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Since 1969, achievement studies have been conducted in various subjects in elementary and secondary school curricula as part of the National Assessment of Educational Progress (NAEP). Economics has now been added to the list. This study offers a brief description of the NAEP test in economics and presents some findings from the 2006 assessment given to twelfth-grade students who were taking a general economics course.
NAEP is mandated by Congress and administered by the National Center for Education Statistics (NCES) at the US Department of Education. Policy direction and review are under the control of the National Assessment Governing Board (NAGB). For the economics assessment, the National Council on Economic Education, the American Institutes for Research, and the Council of Chief State School Officers developed a content framework for economics in 2001. These organizations established several committees composed of economists, educators, business and government leaders, and testing experts to prepare the assessment framework, subject to final approval by the NAGB.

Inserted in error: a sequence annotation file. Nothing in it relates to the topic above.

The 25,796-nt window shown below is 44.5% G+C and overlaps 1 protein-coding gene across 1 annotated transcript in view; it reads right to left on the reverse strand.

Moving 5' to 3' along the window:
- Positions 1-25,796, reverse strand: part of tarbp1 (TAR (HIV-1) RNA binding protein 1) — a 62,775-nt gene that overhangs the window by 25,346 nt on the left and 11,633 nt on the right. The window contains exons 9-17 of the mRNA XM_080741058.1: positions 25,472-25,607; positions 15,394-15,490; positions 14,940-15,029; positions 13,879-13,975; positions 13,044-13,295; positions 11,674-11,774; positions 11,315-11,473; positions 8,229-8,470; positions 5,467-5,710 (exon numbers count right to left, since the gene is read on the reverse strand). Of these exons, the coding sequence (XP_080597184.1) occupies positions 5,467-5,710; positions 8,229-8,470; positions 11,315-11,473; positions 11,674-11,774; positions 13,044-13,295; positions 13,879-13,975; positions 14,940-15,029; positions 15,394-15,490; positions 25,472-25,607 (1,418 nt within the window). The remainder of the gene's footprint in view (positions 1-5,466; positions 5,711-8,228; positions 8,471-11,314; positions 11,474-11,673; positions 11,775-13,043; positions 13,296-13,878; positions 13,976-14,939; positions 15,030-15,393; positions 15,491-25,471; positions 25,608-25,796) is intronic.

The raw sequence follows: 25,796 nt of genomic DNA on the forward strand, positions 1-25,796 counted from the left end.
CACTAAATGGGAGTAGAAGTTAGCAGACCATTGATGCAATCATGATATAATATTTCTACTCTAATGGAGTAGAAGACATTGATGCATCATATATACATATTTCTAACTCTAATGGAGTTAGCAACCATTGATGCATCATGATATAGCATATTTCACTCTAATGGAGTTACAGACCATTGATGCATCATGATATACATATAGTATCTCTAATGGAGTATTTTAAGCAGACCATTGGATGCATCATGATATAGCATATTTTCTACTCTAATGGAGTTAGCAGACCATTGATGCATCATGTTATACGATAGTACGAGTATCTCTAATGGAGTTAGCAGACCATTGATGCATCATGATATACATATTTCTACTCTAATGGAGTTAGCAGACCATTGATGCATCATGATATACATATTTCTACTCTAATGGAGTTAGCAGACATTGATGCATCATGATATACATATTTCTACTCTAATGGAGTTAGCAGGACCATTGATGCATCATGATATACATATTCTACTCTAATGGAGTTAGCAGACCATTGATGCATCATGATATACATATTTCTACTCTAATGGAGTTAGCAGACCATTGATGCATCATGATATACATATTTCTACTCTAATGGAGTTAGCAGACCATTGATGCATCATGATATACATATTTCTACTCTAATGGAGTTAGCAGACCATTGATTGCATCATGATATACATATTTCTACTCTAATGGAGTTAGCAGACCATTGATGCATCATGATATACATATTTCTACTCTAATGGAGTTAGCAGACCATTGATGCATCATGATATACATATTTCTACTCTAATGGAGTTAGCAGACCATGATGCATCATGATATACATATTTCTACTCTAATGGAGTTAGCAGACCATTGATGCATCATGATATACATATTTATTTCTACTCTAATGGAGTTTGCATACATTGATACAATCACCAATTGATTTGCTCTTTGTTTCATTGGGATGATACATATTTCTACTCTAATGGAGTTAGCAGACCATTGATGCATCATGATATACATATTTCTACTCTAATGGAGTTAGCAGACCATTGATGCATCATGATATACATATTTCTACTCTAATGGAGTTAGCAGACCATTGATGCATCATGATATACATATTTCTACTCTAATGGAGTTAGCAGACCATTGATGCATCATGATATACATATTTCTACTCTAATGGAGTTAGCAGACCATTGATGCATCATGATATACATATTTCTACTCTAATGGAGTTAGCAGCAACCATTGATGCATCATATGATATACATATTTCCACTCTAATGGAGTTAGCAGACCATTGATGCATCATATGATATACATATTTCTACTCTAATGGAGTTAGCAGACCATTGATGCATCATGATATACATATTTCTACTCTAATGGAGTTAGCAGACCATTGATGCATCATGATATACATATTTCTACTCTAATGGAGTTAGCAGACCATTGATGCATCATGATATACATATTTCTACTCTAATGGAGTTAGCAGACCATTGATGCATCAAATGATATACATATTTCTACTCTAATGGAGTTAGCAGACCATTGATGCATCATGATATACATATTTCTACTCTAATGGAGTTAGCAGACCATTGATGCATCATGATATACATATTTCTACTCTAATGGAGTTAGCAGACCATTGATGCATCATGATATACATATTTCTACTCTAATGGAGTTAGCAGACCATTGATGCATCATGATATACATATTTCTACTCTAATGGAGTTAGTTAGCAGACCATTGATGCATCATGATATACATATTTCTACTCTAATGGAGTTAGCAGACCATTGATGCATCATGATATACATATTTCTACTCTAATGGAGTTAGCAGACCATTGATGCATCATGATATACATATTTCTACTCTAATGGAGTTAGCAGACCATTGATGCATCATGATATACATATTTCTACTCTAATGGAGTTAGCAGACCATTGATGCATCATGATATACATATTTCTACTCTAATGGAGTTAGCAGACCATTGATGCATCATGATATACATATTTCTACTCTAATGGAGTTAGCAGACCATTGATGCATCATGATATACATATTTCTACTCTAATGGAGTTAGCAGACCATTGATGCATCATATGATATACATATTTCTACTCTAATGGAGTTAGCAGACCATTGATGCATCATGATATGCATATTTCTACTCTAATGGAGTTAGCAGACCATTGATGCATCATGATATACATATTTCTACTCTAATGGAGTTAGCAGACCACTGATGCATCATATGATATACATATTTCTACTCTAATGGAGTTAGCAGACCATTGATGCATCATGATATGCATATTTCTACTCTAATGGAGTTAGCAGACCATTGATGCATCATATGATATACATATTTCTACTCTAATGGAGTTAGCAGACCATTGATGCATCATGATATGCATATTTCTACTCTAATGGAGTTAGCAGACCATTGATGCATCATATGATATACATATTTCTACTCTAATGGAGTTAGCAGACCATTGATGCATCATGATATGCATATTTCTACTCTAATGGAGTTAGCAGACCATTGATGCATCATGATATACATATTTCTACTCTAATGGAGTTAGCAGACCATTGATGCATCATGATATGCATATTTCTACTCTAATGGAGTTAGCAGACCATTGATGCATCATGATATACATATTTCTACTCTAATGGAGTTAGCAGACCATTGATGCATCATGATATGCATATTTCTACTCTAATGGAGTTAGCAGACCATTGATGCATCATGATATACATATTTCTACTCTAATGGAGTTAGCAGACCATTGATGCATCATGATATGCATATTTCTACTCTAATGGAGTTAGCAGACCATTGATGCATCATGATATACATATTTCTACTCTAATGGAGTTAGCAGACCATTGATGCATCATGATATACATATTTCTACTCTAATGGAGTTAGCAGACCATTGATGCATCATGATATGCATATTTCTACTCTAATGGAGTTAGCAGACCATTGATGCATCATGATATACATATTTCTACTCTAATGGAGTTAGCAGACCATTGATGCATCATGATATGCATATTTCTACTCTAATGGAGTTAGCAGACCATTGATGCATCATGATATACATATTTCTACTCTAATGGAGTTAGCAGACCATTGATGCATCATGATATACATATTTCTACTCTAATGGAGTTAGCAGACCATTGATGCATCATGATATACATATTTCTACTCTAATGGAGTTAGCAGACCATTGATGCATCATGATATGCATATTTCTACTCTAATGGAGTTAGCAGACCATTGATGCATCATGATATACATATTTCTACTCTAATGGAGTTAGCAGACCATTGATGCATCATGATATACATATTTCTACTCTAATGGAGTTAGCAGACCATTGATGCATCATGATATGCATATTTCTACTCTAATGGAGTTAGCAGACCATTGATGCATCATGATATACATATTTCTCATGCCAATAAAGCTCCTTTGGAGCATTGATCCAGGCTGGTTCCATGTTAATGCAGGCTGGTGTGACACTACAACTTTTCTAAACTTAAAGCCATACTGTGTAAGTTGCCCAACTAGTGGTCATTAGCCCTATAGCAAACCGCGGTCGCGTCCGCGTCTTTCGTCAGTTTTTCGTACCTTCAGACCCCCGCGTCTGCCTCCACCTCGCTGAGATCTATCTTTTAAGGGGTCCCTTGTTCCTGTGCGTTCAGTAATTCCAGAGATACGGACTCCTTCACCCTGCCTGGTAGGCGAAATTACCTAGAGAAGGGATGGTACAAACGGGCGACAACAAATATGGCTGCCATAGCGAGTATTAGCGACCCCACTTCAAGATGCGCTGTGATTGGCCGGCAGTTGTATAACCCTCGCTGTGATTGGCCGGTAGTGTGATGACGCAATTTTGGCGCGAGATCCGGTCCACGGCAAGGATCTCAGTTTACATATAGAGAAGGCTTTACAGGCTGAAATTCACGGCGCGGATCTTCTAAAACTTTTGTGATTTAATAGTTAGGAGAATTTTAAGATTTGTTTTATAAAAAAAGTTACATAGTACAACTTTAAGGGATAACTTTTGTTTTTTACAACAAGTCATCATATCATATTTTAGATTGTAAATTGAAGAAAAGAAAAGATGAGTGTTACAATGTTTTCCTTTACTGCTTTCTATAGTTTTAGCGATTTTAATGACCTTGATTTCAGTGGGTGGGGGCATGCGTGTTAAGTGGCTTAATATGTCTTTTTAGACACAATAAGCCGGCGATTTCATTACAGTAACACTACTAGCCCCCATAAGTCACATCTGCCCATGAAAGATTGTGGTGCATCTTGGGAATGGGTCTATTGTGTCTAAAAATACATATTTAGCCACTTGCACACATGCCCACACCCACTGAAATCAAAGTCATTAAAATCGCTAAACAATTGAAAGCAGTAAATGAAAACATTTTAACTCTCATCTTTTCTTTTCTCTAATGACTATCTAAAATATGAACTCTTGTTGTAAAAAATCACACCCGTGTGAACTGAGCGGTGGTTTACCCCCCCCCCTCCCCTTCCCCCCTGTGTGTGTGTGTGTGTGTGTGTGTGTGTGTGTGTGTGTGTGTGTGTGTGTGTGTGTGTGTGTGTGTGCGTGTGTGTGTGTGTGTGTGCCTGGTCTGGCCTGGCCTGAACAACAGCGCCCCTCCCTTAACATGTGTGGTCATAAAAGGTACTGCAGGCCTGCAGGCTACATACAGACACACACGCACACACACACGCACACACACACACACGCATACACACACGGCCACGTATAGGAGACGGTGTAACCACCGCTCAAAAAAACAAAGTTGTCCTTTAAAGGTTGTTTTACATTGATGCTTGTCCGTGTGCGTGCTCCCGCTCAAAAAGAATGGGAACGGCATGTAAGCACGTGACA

The major decision for the test developers was what economics content should be included in the test. Most economics courses in high schools last for a semester and cover basic microeconomic and/or macroeconomic concepts and applications. Some economics courses are Advanced Placement or honors courses that focus on college-level principles of economics. There are also combined courses in economics with government. A limited amount of economics content also may be taught in such subjects as consumer economics or personal finance, business education or entrepreneurship, history, and government (Walstad 2001). Given these conditions, the framework had to cover the broad range of what high school students might be taught about economics. A decision was made to target the assessment at what would likely be taught in a general economics course for high school students and the document used for content specification was the Voluntary National Content Standards in Economics.